Current temperature in Boston - 62 °
Get access to a personalized news feed, our newsletter and exclusive discounts on everything from shows to local restaurants, All for free.
Already a member? Sign in.
The Bay State Banner
The Bay State Banner

Trending Articles

Actions of Mississippi police Goon Squad ‘just tip of the iceberg’

‘Framing Freedom: The Harriet Hayden Albums’ offers glimpse of Black lives in Civil War-era Boston

Banner [Virtual] Art Gallery


The future of STEM in Massachusetts depends on the CHERISH Act

Cara PIna

Growing up, I didn’t have many biology teachers who looked like me. In grade school nearly all my science teachers were white men, and in college, there were even fewer professors of color. When I was younger, I wondered why there weren’t more girls and women of color like me in the sciences. As I got older and pursued a teaching career of my own, I realized that increasing educator diversity wasn’t only possible, it was imperative. And with the CHERISH Act, Massachusetts finally has the chance.

The CHERISH Act, known as the Committing to Higher Education the Resources to Insure a Strong and Healthy Public Higher Education System Act, is groundbreaking legislation aimed at transforming public higher education in Massachusetts. It would tackle the equity gap in two critical ways. First, it would make college truly debt-free for all students across the Commonwealth. Second, the legislation would address the chronically low pay of our public higher ed faculty, which is far below other universities and other similar professions, and it would create high-quality workplaces with fair wages and benefits to attract and retain faculty and staff, especially from underrepresented communities.

This legislation is crucial because educator diversity has far-reaching impacts, affecting not only the quality of education but also the future of STEM fields. One in three undergraduate students at Framingham State University, where I teach, identify as students of color, yet our faculty demographics do not reflect our student body’s growing diversity. And low pay and benefits at our public institutions mean we’re losing talented candidates to other colleges and careers. As a result, we are missing out on opportunities to help students see themselves reflected in their teachers and mentors, which is crucial for fostering an inclusive and equitable learning environment.

Here are a few reasons why diversity in the educator workforce is essential:

Representation matters. College students benefit from seeing educators and mentors who look like them. A diverse teaching workforce can inspire students who might otherwise feel disconnected from their coursework. It sends a powerful message that anyone, regardless of background, can succeed in STEM.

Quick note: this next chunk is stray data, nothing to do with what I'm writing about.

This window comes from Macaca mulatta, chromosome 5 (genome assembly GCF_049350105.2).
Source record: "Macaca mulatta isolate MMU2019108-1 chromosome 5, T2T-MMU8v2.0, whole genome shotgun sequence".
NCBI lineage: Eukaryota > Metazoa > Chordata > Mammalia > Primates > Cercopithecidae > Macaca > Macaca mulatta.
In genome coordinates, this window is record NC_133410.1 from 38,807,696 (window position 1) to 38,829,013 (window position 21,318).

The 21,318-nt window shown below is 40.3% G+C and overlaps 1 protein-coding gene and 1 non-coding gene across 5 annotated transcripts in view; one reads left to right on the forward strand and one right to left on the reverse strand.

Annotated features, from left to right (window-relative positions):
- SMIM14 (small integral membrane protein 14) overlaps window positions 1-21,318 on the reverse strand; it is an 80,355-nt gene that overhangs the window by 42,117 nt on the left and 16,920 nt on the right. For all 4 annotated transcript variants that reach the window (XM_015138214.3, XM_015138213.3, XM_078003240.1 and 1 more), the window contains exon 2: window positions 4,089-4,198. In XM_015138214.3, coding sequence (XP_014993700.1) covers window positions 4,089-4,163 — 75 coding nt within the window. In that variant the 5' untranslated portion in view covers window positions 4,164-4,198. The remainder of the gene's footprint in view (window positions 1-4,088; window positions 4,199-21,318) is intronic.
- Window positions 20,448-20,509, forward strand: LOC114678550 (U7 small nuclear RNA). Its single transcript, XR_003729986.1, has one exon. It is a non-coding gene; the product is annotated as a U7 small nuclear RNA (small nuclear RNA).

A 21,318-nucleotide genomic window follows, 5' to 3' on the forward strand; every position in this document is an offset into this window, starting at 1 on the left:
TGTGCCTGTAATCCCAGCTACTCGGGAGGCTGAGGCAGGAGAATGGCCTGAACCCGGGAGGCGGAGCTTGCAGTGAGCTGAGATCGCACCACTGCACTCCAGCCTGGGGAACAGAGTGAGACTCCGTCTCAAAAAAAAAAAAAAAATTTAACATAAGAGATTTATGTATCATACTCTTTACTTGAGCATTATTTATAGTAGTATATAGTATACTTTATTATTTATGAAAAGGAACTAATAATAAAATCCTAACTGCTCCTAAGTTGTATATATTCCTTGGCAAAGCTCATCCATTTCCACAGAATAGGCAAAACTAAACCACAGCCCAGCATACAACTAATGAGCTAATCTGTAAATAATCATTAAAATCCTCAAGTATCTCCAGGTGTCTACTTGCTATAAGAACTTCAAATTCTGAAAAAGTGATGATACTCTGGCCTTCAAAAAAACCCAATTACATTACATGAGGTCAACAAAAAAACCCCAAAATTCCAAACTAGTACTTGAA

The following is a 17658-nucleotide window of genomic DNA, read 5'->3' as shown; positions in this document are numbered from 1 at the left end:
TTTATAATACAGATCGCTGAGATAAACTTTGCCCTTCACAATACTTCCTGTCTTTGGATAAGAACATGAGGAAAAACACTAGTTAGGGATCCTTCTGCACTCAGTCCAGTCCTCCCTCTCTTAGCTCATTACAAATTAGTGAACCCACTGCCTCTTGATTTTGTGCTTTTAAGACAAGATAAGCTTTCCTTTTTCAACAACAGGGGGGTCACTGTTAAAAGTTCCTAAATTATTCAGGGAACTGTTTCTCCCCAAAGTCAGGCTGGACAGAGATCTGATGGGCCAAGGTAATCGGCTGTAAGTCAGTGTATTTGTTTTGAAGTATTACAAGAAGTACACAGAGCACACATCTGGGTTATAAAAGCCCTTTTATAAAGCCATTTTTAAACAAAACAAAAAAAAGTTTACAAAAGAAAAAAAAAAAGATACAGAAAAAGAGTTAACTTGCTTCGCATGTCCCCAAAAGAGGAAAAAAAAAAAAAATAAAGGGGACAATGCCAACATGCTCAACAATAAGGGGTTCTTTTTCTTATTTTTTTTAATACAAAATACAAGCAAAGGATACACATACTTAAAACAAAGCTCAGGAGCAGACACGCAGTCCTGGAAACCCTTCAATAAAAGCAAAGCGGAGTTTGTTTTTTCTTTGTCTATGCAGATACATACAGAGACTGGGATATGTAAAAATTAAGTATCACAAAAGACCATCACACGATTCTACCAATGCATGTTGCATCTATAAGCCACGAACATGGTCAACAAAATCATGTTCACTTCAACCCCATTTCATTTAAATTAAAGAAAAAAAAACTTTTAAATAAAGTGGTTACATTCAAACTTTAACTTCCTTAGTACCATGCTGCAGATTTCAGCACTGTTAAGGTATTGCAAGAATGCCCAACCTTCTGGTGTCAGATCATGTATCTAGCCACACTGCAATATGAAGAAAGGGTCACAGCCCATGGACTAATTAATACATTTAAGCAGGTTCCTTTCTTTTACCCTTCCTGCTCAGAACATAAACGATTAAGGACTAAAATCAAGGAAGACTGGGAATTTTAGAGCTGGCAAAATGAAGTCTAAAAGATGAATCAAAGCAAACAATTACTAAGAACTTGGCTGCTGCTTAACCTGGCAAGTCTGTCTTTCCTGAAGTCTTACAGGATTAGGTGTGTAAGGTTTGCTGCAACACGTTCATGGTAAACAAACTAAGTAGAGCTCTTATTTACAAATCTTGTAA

Diverse educators bring a rich array of perspectives, experiences and teaching styles to the classroom that may help them understand the unique needs and challenges of students from various backgrounds, leading to more effective and inclusive teaching practices. The CHERISH Act will hopefully lead to more students of color having the opportunity to attend college, which makes addressing educator diversity even more important.

Research consistently shows that students of color perform better when taught by educators of the same background. Increasing educator diversity can help bridge education gaps, ensuring all students have equal opportunity to succeed in STEM. Studies also show that diverse teams are more innovative and better at solving complex problems. By increasing diversity among STEM educators, we not only prepare students for the future but also foster a more innovative and inclusive workforce for STEM industries in Massachusetts.

By nurturing diverse talent in the education sector, we plant seeds that will support increased diversity in the STEM workforce down the road. This, in turn, helps address broader societal issues related to representation, bias, and innovation within STEM fields.

If lawmakers don’t take action and pass the CHERISH Act, they risk perpetuating the underrepresentation of women and people of color in STEM education, which will have far-reaching consequences for the career opportunities available to these groups in these increasingly essential sectors of our economy. The consequences of inaction are clear.

Disparities in STEM education and careers will persist, limiting opportunities for those who could make meaningful contributions but are discouraged by the lack of role models. Our nation’s competitiveness in the global STEM landscape will suffer if we do not fully harness the talents and creativity of all our students and our workforce to address complex scientific and technological challenges that require innovative solutions.

The need for educator diversity in Massachusetts, especially in STEM fields, is undeniable, and the CHERISH Act presents a game-changing opportunity to address this gap. By supporting this legislation, we can cultivate a more inclusive and equitable educational system that benefits not only students but also the future of STEM and our broader economy. It is a critical step toward a more inclusive future for the next generation of scientists, innovators, and educators in Massachusetts.

Cara Pina is a biology professor at Framingham State University.